Activation of heat shock factor 1 plays a role in pyrrolidine dithiocarbamate-mediated expression of the co-chaperone BAG3

Laboratory of Clinical Investigation, National Institute on Aging, National Institutes of Health, Baltimore, MD 21224, USA.
The international journal of biochemistry & cell biology (Impact Factor: 4.05). 11/2010; 42(11):1856-63. DOI: 10.1016/j.biocel.2010.07.021
Source: PubMed


Adaptive responses to physical and inflammatory stressors are mediated by transcription factors and molecular chaperones. The transcription factor heat shock factor 1 (HSF1) has been implicated in extending lifespan in part by increasing expression of heat shock response genes. Pyrrolidine dithiocarbamate (PDTC) is a small thiol compound that exerts in vivo and in vitro anti-inflammatory properties through mechanisms that remain unclear. Here we report that PDTC induced the release of monomeric HSF1 from the molecular chaperone heat shock protein 90 (Hsp90), with concomitant increase in HSF1 trimer formation, translocation to the nucleus, and binding to promoter of target genes in human HepG2 cells. siRNA-mediated silencing of HSF1 blocked BAG3 gene expression by PDTC. The protein levels of the co-chaperone BAG3 and its interaction partner Hsp72 were stimulated by PDTC in a dose-dependent fashion, peaking at 6h. Inhibition of Hsp90 function by geldanamycin derivatives and novobiocin elicited a pattern of HSF1 activation and BAG3 expression that was similar to PDTC. Chromatin immunoprecipitation studies showed that PDTC and the inhibitor 17-dimethylaminoethylamino-17-demethoxygeldanamycin enhanced the binding of HSF1 to the promoter of several target genes, including BAG3, HSPA1A, HSPA1B, FKBP4, STIP1 and UBB. Cell treatment with PDTC increased significantly the level of Hsp90α thiol oxidation, a posttranslational modification known to inhibit its chaperone function. These results unravel a previously unrecognized mechanism by which PDTC and related compounds could confer cellular protection against inflammation through HSF1-induced expression of heat shock response genes.

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Available from: Michael J Pazin, Jul 04, 2014
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    • "Several studies have shown that HSF1 regulates the BAG3 gene expression induced by a cellular stimulus [13] [15] [20] [29]. Additionally , the autoactivation of the BAG3 gene in human glial cells, but not in other non-glial cell lines has led to a suggestion for the possible role of nuclear BAG3 [30]. "
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    ABSTRACT: Bcl2-associated athoanogene (BAG) 3 is a member of the co-chaperone BAG family. It is induced by stressful stimuli such as heat shock and heavy metals, and it regulates cellular adaptive responses against stressful conditions. In this study, we identified a novel role for BAG3 in regulating the nuclear shuttling of HSF1 during heat stress. The expression level of BAG3 was induced by heat stress in HeLa cells. Interestingly, BAG3 rapidly translocalized to the nucleus upon heat stress. Immunoprecipitation assay showed that BAG3 interacts with HSF1 under normal and stressed conditions and co-translocalizes to the nucleus upon heat stress. We also demonstrated that BAG3 interacts with HSF1 via its BAG domain. Over-expression of BAG3 down-regulates the level of nuclear HSF1 by exporting it to the cytoplasm during the recovery period. Depletion of BAG3 using siRNA results in reduced nuclear HSF1 and decreased Hsp70 promoter activity. BAG3 in MEF(hsf1(-/-)) cells actively translocalizes to the nucleus upon heat stress suggesting that BAG3 plays a key role in the processing of the nucleocytoplasmic shuttling of HSF1 upon heat stress. Copyright © 2015. Published by Elsevier Inc.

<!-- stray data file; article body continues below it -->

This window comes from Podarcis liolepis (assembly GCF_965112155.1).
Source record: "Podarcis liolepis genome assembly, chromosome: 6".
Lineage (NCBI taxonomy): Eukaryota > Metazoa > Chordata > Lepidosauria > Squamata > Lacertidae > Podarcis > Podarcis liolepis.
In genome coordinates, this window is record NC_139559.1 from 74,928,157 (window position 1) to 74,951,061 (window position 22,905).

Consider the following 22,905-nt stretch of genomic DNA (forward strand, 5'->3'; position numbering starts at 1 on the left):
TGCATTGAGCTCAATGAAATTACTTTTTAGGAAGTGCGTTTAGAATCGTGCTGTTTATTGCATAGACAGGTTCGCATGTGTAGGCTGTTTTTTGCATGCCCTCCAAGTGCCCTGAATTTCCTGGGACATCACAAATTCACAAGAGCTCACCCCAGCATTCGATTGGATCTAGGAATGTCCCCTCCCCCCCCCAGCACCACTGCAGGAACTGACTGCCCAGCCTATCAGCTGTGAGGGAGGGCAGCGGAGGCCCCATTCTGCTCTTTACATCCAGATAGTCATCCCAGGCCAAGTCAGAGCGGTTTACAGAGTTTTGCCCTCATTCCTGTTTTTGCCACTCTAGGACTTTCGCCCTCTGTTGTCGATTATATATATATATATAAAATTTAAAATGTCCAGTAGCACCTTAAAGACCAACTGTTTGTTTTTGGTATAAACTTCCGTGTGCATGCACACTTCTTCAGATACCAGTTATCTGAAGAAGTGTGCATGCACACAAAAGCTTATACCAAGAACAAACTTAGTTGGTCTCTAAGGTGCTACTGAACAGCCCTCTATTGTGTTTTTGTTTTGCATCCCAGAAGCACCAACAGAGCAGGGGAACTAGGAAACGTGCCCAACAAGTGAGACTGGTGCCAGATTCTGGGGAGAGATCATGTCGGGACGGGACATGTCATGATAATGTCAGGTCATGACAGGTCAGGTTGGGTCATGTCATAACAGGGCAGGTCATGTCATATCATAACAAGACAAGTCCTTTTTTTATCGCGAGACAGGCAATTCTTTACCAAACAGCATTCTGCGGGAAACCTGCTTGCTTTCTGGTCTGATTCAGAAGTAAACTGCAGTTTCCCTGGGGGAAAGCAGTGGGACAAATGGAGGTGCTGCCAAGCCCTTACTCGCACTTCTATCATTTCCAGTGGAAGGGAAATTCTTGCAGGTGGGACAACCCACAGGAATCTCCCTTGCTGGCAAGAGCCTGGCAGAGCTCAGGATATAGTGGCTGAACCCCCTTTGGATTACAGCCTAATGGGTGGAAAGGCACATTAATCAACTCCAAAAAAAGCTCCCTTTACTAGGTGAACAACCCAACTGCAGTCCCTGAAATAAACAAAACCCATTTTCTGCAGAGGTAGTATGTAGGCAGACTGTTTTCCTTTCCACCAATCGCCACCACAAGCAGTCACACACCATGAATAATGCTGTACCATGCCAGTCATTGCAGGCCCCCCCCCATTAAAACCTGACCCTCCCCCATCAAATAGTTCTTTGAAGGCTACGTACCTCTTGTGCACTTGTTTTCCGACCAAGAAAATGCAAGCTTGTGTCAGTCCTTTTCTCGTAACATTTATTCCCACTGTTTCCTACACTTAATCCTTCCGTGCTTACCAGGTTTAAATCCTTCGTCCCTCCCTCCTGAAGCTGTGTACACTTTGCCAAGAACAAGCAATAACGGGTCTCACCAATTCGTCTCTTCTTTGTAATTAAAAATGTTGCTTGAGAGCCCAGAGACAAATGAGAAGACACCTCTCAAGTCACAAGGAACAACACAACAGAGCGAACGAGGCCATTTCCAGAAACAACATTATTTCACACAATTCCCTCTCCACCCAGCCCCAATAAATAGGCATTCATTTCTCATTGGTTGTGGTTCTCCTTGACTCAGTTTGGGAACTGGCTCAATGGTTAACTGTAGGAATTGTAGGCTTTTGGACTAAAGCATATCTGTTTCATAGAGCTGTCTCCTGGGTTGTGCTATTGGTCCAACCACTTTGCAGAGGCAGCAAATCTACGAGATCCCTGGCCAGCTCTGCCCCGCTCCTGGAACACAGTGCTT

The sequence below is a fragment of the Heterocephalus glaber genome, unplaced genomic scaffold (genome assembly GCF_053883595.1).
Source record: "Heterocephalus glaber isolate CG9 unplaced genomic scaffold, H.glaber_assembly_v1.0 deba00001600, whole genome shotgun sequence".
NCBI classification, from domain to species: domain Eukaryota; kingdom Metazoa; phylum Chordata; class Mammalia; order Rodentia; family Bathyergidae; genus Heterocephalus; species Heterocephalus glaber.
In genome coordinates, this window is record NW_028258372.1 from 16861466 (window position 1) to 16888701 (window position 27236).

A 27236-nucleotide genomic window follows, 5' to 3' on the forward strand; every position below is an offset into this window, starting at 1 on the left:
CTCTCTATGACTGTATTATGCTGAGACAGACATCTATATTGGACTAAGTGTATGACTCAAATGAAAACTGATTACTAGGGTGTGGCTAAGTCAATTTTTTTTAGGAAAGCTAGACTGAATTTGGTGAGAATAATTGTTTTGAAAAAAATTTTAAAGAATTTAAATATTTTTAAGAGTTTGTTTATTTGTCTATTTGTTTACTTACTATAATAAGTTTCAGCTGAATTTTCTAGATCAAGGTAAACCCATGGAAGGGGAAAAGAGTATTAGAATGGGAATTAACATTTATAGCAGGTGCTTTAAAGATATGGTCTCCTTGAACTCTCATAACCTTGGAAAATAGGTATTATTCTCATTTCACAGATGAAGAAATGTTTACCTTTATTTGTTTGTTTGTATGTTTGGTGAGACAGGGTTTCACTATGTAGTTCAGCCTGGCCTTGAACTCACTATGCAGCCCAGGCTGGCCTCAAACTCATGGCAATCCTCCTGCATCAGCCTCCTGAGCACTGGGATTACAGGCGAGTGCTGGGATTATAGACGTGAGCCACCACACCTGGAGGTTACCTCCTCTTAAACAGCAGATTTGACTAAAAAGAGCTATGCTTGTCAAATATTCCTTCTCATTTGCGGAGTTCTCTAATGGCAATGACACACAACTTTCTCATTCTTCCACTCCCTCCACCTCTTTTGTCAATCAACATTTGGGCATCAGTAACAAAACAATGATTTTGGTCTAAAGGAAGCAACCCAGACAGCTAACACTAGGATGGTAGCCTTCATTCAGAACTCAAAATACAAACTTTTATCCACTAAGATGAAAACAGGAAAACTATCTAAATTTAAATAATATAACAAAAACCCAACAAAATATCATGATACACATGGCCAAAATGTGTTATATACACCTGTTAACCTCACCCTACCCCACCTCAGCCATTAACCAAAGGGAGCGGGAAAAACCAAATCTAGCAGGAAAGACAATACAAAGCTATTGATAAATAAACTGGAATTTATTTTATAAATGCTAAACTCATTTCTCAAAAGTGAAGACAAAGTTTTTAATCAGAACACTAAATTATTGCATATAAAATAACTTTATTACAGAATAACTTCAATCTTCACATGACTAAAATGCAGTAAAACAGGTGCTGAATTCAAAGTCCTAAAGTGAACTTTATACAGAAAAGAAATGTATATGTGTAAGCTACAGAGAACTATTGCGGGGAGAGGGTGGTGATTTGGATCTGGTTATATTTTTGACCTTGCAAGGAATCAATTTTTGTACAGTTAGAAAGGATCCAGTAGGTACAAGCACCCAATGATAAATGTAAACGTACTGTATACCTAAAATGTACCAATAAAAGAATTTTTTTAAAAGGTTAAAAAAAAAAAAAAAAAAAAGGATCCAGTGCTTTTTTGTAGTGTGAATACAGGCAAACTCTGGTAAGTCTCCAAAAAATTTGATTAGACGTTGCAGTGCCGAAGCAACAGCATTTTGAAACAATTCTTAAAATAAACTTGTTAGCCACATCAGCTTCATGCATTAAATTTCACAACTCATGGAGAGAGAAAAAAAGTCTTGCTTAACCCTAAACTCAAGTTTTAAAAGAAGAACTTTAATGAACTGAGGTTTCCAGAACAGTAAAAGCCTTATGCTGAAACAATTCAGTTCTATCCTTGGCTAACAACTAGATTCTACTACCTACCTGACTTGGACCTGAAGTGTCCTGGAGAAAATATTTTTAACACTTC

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    • "Taken together the novel interaction between the AHR and two other mitochondrial associated proteins are of great interest. The first, Bag3, a prooncoprotein, is involved in the mitochondrial stress response and disease [47, 48]. It has also been shown to inhibit the apoptotic response through interactions with Bcl-2 family members [49, 50]. "
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    • "Thus it seems that NF-kB regulates PQC by either modulating autophagy induction by aggregates or aggresomes, or by modulating aggresome targeting to autophagosomes. We consequently focused on BAG3, an Hsp70 co-chaperone, whose gene transcription is activated by heat shock (through HSF1 transcription factor) (Pagliuca et al., 2003; Song et al., 2010). BAG3 was recently described to be a molecular switch that determines whether proteins are degraded in a proteasomal or autophagic manner (Gamerdinger et al., 2009) and was found to increase autophagic activity (Carra, 2009). "
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